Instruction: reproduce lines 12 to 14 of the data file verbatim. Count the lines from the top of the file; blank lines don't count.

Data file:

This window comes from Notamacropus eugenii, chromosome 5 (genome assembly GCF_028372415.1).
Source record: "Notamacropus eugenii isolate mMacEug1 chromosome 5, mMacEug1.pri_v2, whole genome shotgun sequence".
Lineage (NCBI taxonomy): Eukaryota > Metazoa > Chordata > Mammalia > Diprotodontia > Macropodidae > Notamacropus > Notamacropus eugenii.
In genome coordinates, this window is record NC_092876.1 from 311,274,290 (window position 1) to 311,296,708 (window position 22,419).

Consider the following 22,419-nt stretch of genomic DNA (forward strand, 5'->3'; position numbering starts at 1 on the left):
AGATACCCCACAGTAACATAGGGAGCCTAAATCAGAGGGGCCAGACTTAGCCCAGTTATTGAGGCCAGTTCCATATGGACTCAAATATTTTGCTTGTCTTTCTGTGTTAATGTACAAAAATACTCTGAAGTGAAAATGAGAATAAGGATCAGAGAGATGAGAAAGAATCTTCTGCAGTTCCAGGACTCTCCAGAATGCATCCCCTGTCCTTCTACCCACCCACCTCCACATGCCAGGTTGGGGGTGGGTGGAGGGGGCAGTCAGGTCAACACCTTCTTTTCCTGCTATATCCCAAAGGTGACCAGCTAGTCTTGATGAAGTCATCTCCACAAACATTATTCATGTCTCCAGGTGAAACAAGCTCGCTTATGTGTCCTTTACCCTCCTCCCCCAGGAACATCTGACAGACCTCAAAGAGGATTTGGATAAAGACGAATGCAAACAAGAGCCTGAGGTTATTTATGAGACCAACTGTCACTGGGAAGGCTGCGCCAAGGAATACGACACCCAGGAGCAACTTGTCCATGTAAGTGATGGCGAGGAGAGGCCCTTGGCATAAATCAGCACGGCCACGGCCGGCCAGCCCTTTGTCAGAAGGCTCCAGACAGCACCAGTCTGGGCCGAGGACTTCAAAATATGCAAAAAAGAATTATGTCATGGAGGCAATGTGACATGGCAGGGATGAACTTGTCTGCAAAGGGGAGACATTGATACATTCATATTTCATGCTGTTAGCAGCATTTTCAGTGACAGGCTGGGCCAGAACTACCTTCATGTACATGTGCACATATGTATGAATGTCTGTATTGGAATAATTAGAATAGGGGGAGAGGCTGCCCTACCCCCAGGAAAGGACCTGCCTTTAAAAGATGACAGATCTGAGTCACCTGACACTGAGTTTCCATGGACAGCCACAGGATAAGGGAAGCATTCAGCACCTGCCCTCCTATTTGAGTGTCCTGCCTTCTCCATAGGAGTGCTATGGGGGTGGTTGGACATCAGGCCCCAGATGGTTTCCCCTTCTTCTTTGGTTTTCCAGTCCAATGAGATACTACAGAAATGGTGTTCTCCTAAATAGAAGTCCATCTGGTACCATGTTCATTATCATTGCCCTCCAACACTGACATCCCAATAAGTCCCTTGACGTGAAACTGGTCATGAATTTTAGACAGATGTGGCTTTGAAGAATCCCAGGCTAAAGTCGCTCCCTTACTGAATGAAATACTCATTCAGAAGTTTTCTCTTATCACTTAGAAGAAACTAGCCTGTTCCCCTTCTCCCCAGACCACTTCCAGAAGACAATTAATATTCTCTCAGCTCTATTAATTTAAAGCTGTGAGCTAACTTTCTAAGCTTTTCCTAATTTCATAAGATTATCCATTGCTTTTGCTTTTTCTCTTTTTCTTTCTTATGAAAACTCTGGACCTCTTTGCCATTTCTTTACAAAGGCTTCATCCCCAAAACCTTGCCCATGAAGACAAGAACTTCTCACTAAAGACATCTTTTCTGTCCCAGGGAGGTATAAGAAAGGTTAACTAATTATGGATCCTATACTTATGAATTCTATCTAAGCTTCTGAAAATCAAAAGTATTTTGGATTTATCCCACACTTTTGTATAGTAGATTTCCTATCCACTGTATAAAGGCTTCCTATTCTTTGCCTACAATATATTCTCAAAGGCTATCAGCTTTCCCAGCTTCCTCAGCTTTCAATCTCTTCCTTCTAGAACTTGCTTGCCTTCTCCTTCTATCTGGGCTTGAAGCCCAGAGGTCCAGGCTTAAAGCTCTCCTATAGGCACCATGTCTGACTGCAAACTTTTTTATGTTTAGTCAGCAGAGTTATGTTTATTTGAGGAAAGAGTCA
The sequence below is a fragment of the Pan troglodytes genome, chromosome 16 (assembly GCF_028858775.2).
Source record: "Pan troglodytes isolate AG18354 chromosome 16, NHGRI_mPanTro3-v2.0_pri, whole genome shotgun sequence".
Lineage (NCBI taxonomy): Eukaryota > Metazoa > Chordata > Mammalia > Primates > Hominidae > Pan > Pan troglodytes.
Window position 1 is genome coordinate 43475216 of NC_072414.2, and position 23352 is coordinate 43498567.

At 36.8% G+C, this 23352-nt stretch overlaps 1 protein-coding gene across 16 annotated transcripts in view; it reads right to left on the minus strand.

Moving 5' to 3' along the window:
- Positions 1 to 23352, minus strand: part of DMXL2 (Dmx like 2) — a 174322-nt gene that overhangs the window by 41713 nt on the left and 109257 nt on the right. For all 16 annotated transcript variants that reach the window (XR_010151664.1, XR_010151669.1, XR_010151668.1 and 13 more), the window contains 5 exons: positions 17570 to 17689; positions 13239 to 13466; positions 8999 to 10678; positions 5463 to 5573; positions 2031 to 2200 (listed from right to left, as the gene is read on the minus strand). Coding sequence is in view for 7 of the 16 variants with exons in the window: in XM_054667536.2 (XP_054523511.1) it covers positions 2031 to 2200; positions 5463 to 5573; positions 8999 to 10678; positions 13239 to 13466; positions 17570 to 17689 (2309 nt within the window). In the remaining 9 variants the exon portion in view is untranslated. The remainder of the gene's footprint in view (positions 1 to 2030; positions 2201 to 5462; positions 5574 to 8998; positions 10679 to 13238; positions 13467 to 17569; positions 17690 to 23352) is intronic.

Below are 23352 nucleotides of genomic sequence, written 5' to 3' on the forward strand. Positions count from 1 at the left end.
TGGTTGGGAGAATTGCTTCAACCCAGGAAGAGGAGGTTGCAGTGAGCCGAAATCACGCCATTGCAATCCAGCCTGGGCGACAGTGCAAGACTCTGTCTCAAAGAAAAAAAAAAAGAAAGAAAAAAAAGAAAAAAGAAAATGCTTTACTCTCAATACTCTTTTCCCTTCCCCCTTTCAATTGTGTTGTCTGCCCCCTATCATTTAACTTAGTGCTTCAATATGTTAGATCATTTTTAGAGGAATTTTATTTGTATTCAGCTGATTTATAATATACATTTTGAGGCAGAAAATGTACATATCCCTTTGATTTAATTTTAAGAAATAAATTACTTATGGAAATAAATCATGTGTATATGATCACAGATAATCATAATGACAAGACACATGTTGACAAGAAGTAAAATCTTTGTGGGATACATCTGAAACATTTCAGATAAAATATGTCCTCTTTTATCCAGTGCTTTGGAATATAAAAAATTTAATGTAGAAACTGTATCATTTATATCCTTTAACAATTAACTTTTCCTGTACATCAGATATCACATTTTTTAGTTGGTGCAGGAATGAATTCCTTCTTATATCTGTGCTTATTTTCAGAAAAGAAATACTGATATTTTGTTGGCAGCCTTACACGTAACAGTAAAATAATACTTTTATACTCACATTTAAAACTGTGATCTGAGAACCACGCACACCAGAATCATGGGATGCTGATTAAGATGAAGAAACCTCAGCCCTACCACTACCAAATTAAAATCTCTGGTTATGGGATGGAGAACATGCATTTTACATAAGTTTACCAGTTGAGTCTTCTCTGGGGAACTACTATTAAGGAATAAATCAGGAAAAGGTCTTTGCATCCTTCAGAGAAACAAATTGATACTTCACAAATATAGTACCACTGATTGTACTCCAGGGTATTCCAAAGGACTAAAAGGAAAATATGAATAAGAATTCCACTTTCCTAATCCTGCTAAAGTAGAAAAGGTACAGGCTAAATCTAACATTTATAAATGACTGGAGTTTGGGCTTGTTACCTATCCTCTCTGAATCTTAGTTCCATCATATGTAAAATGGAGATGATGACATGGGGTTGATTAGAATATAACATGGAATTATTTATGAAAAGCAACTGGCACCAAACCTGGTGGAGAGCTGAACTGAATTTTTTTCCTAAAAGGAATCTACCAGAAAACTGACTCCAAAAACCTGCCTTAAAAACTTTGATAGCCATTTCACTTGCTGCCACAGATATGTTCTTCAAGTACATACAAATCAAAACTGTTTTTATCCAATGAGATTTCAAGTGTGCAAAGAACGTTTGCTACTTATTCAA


Moving 5' to 3' along the window:
- Positions 1 to 23352, minus strand: part of DMXL2 (Dmx like 2) — a 174322-nt gene that overhangs the window by 41713 nt on the left and 109257 nt on the right. For all 16 annotated transcript variants that reach the window (XR_010151664.1, XR_010151669.1, XR_010151668.1 and 13 more), the window contains 5 exons: positions 17570 to 17689; positions 13239 to 13466; positions 8999 to 10678; positions 5463 to 5573; positions 2031 to 2200 (listed from right to left, as the gene is read on the minus strand). Coding sequence is in view for 7 of the 16 variants with exons in the window: in XM_054667536.2 (XP_054523511.1) it covers positions 2031 to 2200; positions 5463 to 5573; positions 8999 to 10678; positions 13239 to 13466; positions 17570 to 17689 (2309 nt within the window). In the remaining 9 variants the exon portion in view is untranslated. The remainder of the gene's footprint in view (positions 1 to 2030; positions 2201 to 5462; positions 5574 to 8998; positions 10679 to 13238; positions 13467 to 17569; positions 17690 to 23352) is intronic.

Below are 23352 nucleotides of genomic sequence, written 5' to 3' on the forward strand. Positions count from 1 at the left end.